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Haddon Hall - A Glorious Country Manor House

Visiting historic houses is one of my favorite things to do in England and Derbyshire is a county that  offers an  extraordinary triumvirate of sites; Hardwick's Elizabethan glamour, the palatial splendors of Chatsworth and Haddon Hall, described by Simon Jenkins as "the most perfect English house to survive from the Middle Ages."  The joy of a visit to Derbyshire is that in visiting all three you can see the English country house through a variety of lenses and periods. 
In his definitive tome, England's1000 Best Houses Jenkins goes on to say of Haddon, "It has none of Hardwick's promiscuity or Chatsworth's bombast. It has not changed because it never needed to change". 
Indeed the house has remains in the hands of the Manners family since 1563 and is currently occupied by the Duke of Rutland's brother and his family. As they say on the website it has avoided, " fire; warfare;  family misfortune and changing fashions" and as such provid…

Galle Fort, Sri Lanka

I'd heard about Galle for years. It seems to be one of those places like Zanzibar, Fez or Penang that has a particular allure for foreigners looking for affordable and attractive residences they can buy and restore. The walled town was designated a  UNESCO  World Heritage Site in 1988 and it's an atmospheric place to visit. 

It's a multi cultural area and the history of the fort shows the important place of Sri Lanka at the crossroads of trade, empire and religion. The Portuguese, and then the Dutch, used Galle as a base for their colonial expansion and the town retains elements of multiple histories and communities. The Dutch Reform Church founded in 1640, a Buddhist Temple and the Meera Mosque from 1904 stand within the walls and are joined by a variety of other religious, secular and colonial buildings.
 Here is a typical street scene...
I love this tuk tuk outside an Art Deco property which was built in the 1930's for a wealthy gem merchant. It's now a hotel called Deco on Forty Four.
The confluence of trade route made Galle a place of cultural diversity and inclusion which  is still evident today. We were invited for free ice cream at a Muslim youth event which was open to all and chatted to a local man on the street who had lived in England for many years. It's fun to visit because there are lots of tasteful galleries, shops, small restaurants, historical sites, interesting architecture, friendly people and attractive hotels.  Here you can see some of the extensive  renovations which are evident throughout town.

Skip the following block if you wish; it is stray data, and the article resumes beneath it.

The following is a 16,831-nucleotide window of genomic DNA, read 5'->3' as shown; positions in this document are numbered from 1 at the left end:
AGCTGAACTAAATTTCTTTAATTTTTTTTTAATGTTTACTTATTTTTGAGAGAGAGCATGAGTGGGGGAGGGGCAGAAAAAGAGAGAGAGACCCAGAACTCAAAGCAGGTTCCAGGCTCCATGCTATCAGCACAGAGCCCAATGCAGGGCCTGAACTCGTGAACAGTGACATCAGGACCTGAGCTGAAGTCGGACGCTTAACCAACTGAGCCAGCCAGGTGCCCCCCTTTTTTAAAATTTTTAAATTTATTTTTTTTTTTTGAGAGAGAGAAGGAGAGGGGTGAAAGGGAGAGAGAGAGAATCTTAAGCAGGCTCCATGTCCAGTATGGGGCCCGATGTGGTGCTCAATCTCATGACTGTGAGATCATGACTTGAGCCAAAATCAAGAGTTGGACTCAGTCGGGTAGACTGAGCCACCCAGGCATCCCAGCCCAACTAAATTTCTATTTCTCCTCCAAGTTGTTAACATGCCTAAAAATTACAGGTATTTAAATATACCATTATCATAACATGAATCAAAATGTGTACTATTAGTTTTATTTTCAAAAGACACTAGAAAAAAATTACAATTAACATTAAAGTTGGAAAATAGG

However,  with all the ongoing renovations the question is are the locals being squeezed out of the Fort and will  it be the same place afterwards?
I loved the street signs written beautifully in several languages.
As the sun sets crowds of tourists make their way to the old ramparts.
Transportation - I'd recommend visiting Galle, and with the new toll highway between here and Colombo it's a far quicker trip to and from the airport. From Galle we took an express bus to Colombo,  got off at the first stop on the edge of town and then took a Kangaroo Cab taxi to the airport. We had arranged the cab in advance and they texted us to confirm which was very reassuring. Despite being dropping on a seemingly  random street in the dark they found us without too much trouble! If you are looking to get from Galle to the airport and don't  fancy an expensive transfer or  multiple buses, this is a great option.

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